According to a yield curve is a “graphic line chart that shows interest rates at a specific point for all securities having equal risk, but different maturity dates. For bonds, it typically compares the two- or five-year Treasury with the 30-year Treasury.”

Yield curves have loudly entered the economic discussions. If you grab the red line [Note: Java] in the yield chart, you can see how short term and long term rates have changed in relationship to one another over time.

The traditional economic model for banks is being turned on its head. Banks typically borrow at lower short term rates and lend at higher long term rates, capturing the spread. Since the yield curve is flattening, there is little difference between both rates creating bottom line pressures for lenders.

However, in a recent article in American Banker [Note: Paid Subscription] suggests that the yield curve, when inverted, could actually spell lower mortgage rates next year.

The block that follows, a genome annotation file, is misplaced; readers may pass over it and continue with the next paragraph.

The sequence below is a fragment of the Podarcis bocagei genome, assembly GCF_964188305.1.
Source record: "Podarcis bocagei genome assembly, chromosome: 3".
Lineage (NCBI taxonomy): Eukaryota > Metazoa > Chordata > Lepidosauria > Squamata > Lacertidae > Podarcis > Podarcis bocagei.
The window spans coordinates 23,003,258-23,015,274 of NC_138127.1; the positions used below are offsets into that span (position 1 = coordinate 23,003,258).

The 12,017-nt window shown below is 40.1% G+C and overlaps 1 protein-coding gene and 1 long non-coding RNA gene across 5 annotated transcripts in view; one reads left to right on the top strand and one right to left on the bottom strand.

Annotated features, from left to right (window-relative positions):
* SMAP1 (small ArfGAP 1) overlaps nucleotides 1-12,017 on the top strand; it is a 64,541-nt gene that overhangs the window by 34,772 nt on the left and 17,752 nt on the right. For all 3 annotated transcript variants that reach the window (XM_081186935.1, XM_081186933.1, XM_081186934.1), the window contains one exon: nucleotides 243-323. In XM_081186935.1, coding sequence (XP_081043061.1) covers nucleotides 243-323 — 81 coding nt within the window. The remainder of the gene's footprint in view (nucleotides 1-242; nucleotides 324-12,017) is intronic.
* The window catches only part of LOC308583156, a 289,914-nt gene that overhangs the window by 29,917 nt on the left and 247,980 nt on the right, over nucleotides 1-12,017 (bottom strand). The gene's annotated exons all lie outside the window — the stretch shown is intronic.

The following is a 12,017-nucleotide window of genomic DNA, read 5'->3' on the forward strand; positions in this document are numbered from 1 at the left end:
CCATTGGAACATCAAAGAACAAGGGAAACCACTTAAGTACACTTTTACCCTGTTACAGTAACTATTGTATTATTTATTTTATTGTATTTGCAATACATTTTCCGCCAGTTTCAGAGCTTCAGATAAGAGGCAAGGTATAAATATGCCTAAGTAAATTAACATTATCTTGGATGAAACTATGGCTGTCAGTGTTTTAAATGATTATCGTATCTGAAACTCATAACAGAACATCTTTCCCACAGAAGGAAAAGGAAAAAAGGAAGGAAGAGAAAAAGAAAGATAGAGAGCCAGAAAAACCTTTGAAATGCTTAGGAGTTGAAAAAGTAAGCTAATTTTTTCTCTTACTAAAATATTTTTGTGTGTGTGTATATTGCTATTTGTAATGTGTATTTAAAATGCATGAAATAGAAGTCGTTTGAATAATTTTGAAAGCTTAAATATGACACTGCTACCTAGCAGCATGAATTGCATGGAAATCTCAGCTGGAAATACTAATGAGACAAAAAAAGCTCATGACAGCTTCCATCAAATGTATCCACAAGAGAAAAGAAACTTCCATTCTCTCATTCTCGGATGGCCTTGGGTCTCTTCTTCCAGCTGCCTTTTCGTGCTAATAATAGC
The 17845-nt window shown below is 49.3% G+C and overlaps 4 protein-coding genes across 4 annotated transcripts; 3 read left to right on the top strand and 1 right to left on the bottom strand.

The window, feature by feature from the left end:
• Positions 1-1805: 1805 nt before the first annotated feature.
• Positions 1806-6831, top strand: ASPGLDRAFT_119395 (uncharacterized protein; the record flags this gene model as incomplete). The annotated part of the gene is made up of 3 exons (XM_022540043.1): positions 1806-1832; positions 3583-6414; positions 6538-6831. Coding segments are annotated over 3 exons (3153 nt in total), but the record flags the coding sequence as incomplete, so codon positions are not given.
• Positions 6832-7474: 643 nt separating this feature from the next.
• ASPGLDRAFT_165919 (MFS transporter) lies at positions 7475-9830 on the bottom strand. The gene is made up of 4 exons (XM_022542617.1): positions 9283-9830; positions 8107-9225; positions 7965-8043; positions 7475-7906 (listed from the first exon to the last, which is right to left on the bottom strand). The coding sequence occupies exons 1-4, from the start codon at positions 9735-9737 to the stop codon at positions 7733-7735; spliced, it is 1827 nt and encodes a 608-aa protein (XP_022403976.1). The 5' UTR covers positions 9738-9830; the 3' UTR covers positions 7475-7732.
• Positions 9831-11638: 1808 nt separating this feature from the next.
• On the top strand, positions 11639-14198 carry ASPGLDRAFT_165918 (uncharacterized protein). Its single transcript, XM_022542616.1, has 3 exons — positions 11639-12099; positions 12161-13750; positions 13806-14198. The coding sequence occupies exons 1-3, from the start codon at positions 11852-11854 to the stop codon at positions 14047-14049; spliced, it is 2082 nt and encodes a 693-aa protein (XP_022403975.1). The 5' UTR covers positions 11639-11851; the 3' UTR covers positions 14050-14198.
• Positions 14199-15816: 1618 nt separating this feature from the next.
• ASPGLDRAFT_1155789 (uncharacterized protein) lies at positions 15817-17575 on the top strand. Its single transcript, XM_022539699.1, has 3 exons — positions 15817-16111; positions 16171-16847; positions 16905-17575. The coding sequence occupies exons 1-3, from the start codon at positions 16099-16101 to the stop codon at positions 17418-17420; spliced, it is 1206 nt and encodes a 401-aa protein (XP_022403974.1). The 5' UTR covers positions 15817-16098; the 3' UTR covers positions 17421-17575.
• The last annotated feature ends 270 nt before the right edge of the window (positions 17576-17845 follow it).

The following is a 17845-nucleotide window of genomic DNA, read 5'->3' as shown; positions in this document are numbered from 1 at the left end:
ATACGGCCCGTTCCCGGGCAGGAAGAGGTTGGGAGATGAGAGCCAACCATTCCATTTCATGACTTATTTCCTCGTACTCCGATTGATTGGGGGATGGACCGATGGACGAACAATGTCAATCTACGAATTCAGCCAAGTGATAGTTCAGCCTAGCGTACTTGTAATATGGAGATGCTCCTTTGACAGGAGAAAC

>John Herrmann, chief economist at Cantor Viewpoint,
>a unit of Cantor Fitzgerald …Mr. Herrmann’s outlook is
>somewhat contrarian. Most economists expect rates
>to rise as the economy strengthens. But Mr. Herrmann
> told MSN that mortgage rates could be headed lower –
>perhaps to 5.25% by the end of the year and eventually
> “grinding down to 5%” next year.
>A deceleration of economic growth, competitive pressure
> in the mortgage industry, and a trend toward tying
>30-year mortgage rates and hybrid loan rates closer to
>the five-year Treasury rate than the 10-year are all
>contributing factors, he said.
> His reasoning? Without housing, economic growth
> is way below potential.

[More on yield curves to come…](